On this page we will concentrate on phrasal verbs beginning with the letter B.
So let’s get started. Some of the phrasal verbs can be found by watching the Facebook live video in my feed below. To join me live just follow my page and note when I broadcast the live videos, which is in the morning, afternoon, and evening at approximately the same time. This is CET (Central European Time) 9am, 1pm, and 4pm. However, these times are not guaranteed so follow the page and you will receive a notification.
All the phrasal verbs have a link to a dictionary definition. Just click the link and you will go to a safe site to read the meaning of the phrasal verb.
To be about to (do something) – to plan to do something very soon.
I am about to go out. Can I call you back?
To bank on something/somebody – To count on/depend on someone.
I’m banking on you to get a lot of sales this month, Bob.
To bang on about something – To continue talking about something for a long time, often in a boring or annoying way.
He is always banging on about football. I mean, I don’t even like football.
To be back (to return).
To be down (to decrease in value).
To be in (To be fashionable).
To be off – (To leave or to be not safe to eat).
To be out – (to be unfashionable).
To black out – to lose consciousness.
To blow up – (at someone) to be angry with someone; to insert air into something, like a tyre or an inflatable boat.
To blurt something out – to say something suddenly without thinking, like a secret.
To boil over – when a liquid exceeds the level of the container it is in when heated.
To break off – to come off, or to be removed by force. Also, to stop talking in mid-sentence. To break off a wedding – to cancel it.
I broke off the door handle as I was trying to leave the bathroom.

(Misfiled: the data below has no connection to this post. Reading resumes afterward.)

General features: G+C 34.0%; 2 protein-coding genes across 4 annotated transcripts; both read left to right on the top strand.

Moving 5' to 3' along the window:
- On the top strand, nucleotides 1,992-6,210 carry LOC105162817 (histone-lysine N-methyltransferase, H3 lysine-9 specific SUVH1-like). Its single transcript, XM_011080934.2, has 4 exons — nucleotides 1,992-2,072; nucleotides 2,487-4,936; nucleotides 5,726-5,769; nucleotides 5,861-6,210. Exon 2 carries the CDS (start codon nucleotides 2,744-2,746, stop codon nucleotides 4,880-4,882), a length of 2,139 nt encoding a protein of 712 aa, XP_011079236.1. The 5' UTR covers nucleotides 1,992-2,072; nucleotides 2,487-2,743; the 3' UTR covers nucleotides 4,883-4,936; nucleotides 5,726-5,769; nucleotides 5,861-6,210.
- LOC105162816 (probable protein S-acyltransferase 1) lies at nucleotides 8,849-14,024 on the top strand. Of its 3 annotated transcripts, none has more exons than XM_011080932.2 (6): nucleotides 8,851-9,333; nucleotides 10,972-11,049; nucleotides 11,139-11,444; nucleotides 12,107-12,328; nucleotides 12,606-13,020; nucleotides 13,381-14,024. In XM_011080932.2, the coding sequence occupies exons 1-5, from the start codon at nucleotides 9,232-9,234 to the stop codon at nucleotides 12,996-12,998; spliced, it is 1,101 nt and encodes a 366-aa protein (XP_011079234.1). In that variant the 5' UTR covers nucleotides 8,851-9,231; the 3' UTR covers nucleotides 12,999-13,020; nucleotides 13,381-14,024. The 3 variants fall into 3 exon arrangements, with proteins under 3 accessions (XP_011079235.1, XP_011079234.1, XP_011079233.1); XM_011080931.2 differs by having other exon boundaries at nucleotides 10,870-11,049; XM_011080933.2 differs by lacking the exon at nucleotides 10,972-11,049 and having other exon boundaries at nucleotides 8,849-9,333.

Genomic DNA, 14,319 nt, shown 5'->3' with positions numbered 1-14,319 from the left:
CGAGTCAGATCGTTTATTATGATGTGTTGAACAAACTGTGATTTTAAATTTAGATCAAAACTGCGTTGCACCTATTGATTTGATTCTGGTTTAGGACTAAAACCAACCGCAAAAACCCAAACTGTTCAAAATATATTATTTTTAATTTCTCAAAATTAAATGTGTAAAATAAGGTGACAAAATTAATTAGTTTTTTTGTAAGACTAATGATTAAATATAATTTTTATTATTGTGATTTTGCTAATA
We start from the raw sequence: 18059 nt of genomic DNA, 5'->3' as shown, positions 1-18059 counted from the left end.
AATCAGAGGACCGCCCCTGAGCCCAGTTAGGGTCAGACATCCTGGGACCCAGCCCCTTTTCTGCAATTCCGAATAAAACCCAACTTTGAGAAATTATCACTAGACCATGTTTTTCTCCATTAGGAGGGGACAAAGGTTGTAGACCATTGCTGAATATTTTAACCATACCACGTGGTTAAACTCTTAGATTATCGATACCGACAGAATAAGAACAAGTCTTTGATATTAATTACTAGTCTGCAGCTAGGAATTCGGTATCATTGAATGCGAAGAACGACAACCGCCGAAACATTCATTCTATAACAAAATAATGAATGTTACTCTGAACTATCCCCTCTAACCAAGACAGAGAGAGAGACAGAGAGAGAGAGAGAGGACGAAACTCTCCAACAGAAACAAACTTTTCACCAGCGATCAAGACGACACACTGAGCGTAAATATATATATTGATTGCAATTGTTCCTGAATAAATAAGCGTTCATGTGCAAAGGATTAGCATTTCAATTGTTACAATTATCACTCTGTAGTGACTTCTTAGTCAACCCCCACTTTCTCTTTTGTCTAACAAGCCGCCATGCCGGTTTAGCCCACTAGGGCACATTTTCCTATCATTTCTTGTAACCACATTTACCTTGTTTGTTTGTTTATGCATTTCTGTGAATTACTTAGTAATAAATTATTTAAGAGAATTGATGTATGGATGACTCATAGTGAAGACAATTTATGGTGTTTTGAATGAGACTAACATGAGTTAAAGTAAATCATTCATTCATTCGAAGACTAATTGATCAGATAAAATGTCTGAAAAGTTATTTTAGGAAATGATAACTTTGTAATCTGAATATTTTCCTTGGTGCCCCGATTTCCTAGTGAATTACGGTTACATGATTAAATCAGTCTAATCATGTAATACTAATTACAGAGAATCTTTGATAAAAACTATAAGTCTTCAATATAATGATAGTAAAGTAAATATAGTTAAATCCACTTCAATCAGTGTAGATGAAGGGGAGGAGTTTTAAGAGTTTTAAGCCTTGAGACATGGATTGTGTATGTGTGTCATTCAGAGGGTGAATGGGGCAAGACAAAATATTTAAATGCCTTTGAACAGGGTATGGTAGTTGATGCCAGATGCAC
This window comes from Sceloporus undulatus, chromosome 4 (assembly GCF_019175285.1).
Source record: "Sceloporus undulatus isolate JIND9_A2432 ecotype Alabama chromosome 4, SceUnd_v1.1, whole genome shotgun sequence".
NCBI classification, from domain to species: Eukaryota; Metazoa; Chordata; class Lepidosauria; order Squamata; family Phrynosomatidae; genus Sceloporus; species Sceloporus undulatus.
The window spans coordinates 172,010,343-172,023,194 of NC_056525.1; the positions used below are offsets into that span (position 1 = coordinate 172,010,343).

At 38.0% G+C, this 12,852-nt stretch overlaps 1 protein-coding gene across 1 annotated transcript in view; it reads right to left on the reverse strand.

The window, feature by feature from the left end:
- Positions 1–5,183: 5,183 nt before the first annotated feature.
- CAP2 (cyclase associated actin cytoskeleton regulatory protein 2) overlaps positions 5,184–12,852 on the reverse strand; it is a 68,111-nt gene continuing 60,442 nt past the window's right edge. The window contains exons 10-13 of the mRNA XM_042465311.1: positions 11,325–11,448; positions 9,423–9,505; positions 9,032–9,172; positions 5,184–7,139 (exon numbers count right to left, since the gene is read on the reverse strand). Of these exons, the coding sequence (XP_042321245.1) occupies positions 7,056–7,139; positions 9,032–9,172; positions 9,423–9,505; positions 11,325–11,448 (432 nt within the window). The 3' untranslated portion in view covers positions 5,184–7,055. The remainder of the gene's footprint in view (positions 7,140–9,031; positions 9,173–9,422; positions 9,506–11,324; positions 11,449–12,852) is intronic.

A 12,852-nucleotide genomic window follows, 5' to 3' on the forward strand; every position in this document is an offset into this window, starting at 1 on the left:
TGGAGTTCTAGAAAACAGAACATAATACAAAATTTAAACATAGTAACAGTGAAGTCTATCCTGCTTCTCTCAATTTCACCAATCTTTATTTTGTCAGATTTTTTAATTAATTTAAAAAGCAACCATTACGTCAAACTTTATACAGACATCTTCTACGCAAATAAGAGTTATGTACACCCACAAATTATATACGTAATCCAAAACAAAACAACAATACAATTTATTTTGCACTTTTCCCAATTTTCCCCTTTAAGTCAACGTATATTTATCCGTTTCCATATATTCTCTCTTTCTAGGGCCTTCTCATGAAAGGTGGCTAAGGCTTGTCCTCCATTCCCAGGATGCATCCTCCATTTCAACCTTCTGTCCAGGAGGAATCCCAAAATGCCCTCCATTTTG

The speaker broke off mid-sentence when he was interrupted by the sound of a fire alarm.
The bride decided to break off the wedding after she discovered the groom had been unfaithful.
To break into something – To enter a building or a place by force.
Thieves broke into the museum and stole important artefacts.
To break into laughter – To start laughing suddenly.
The man on the tube broke into laughter after reading something on his mobile phone.
To break into (a) song – To start singing.
He was so happy that he broke into song.
To bucket down – to rain heavily
To budge up – to make space for someone to sit down at a seat.
To bugger about – to waste time doing something; to bugger off: to tell someone to go away
To bugger something up – to ruin something.
Follow my page on Facebook and check back here regularly for more useful resources to help you learn English.
Thanks for reading! To book English lessons with me just click this here.
© Dominic Christopher Elliston and http://www.teacherdom.com 2017. Unauthorised use and/or duplication of this material without express and written permission from this blog’s author and/or owner is strictly prohibited. Excerpts and links may be used, provided that full and clear credit is given to Dominic Christopher Elliston and http://www.teacherdom.com with appropriate and specific direction to the original content.